from a throat of whale song, creaking adieu all day long,
yet the waters are too shallow to hold the sound.
The Ship is gone, leaving behind a funeral wake,
which rests awhile and mourns: the Ship is long gone –
Plaintive, the lighthouse, her beacon, clinging
to a blue dappled exterior, bashful;
if only the horizon was forgiving.
Thirst of a Poetthe bards have bumblebees in their mouths,
for language is babbling,
a brook in a bowl, joy brimming;
billowing, rippling, surging
and spilling; sashaying down,
with a swaying sound (oh-so wistful, oh).
language is burbling,
an impish kiss of mouth from mouth;
bewildering, baffling, bemusing
and tricking; tumbling round,
to touch a fellow Fool and his nought (so wistful, oh),
and disturbs a Poet, who slips
into a dream of a vagabond
"where are you calling from?" he murmurs,
in his sleep, and the newspaper flutters
with a snore; then rests on his chin (just so, oh),
and language sidles past him up to me,
and places a river upon my lips,
3rd Place: HaveTales-WillTell
By Fifty,I'll publish or perish;
find someone to cherish;
move someplace phenomenal;
display an abdominal
physique to inspire,
which I shall acquire!
. . . Or perhaps, just retire.
Apotheosis: Prometheus Re-BoundI thought I saw each day flow by,
from final rest to birthing cry:
the total sum of deeds undone
are bleached beneath the blazing sun
and offered up to passers-by.
The crows will claw, the seagulls cry,
the terns will carry tidbits high,
the pterodactyls catch and run
I thought I saw.
But vivisect or vivify,
the price will never be as high
as back when I had purchased one
brand-new, and clearly underdone;
to Zeus in gratitude, I'll testify:
"I thought I saw."
Much Ado About Sound and Fury"His majesty seemed in a better mood this eve. One might almost say he was amused."
"King Claudius, amused? I was standing beside you, my friend; but I noticed no such thing."
"Did you not hear him chuckling as we took our leave?"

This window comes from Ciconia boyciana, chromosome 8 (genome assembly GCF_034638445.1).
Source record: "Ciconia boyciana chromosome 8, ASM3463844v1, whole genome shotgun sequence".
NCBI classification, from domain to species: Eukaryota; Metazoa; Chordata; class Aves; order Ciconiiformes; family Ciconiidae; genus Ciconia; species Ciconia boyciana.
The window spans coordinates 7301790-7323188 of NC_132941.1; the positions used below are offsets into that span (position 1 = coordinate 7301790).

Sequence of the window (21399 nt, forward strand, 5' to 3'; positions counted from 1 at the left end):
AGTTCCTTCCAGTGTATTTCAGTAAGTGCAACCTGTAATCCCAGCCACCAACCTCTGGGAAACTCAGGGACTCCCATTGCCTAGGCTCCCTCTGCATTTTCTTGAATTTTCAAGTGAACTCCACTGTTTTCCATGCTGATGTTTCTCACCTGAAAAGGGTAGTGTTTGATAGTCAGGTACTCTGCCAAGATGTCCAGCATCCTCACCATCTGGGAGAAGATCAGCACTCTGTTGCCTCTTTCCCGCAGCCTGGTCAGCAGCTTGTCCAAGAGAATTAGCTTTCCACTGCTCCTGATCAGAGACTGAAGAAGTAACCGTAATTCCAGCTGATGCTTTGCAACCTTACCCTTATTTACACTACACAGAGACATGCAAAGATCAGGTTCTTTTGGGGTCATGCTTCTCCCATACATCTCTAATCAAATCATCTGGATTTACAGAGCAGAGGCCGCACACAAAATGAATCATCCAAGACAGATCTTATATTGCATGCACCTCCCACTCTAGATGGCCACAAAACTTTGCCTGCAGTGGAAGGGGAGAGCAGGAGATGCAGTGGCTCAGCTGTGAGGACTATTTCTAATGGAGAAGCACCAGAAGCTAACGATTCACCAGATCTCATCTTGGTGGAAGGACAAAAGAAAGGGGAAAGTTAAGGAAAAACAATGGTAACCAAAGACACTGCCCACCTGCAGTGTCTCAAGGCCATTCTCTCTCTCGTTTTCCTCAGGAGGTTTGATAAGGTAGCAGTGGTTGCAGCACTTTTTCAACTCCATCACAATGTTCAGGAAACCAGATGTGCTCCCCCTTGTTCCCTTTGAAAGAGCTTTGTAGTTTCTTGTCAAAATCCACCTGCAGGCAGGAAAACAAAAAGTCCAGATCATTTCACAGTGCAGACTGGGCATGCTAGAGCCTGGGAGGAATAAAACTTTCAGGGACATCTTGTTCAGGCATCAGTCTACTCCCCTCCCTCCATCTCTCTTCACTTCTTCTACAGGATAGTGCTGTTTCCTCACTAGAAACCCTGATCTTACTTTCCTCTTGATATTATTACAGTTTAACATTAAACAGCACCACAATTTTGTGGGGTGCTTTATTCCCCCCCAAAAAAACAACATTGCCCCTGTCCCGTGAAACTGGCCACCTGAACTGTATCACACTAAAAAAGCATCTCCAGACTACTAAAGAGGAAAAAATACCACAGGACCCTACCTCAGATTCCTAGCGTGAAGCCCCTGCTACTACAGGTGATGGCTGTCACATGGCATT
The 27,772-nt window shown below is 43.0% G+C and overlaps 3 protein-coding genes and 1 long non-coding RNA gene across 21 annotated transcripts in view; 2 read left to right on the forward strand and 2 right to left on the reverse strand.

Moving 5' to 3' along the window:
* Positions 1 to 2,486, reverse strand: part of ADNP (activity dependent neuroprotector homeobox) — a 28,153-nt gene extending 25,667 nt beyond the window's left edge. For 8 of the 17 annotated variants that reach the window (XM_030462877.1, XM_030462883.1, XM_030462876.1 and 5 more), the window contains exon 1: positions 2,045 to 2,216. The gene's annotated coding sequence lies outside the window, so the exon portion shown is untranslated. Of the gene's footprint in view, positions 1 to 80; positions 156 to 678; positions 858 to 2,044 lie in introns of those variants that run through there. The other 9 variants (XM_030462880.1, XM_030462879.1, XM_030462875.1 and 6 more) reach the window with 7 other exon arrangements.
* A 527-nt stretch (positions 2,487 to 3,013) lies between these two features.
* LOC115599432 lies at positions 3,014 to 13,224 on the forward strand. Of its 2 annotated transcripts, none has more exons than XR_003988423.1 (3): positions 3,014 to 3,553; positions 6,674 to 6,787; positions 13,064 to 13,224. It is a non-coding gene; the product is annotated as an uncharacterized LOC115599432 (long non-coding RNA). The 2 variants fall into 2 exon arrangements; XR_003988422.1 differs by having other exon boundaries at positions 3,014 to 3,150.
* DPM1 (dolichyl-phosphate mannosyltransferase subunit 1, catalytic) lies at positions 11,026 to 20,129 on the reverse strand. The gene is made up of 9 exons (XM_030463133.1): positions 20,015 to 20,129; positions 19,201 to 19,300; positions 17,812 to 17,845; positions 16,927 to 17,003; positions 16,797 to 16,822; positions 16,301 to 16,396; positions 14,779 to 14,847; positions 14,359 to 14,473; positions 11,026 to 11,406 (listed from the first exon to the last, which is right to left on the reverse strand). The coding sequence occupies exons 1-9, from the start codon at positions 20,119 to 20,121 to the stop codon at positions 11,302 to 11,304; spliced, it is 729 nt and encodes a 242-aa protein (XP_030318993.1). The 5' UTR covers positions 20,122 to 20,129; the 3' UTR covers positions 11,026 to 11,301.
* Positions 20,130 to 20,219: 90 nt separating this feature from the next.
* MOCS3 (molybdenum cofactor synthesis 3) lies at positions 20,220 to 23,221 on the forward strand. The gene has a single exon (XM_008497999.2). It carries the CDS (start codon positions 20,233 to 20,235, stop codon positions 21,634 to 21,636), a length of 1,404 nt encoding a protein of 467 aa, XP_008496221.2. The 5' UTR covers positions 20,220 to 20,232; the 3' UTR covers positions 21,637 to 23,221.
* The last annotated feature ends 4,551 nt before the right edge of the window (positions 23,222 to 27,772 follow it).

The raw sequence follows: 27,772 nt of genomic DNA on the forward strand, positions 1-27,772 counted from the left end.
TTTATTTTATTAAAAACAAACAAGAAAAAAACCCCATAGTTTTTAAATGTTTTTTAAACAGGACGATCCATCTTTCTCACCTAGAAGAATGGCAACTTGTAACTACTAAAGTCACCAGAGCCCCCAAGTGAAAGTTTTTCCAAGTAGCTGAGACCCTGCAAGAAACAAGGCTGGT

"That was a chuckle? To me it sounded more of a chortle."
"A chortle? Don't be ridiculous. It was quick and free, with a bit of a lilt at the end. Such clearly denotes a chuckle."
"A lilt it may have had, I'll grant; but 'twas also deep and throaty. Almost sinister. If anything bespeaks of chortling, 'tis that."
"Sinister? My dear friend, I love you like a brother: but such utter foolishness has never before forced its way past your lips."
"You don't deny it was as throaty in the middle as lilting at the end?"
"Of course not! King Claudius is a powerful man; 'tis no surprise he has the voice to match. I merely suggest that you and I of course mean this in the most loving of ways have clearly misplaced half your wit."
"No offense is taken; I shar
Religion Free DVD PlayerAs an avowed atheist, I've always despised overt religious subtext in my movies. So when I ran across a back-alley electronics shop offering "Religion Free DVD Players", I snatched one up faster than a Southern Baptist preacher could call out, "Hallelujah!"
Set-up was a breeze, thank Nobody. So the first movie I popped in was one of my favorites, The Wizard of Oz.
Well, by the time the angelic Glinda introduces herself to saintly little Dorothy in front of the Munchkin choir, I was already beginning to suspect that something might be off. And it only got worse, as her ragtag band of pilgrims undergoes their yellow-brick hajj to the Emerald Mosque: complete with the decadent drug-fueled temptation to abandon the journey; the air assault by, and subsequent ritual stoning of, Satan's winged minions; the circling of the Ka'aba while searching for its concealed entrance; the ultimate purification of Evil with a convenient bucket of holy water; the climactic meeti
Congratulations! And thank you all again for helping me celebrate!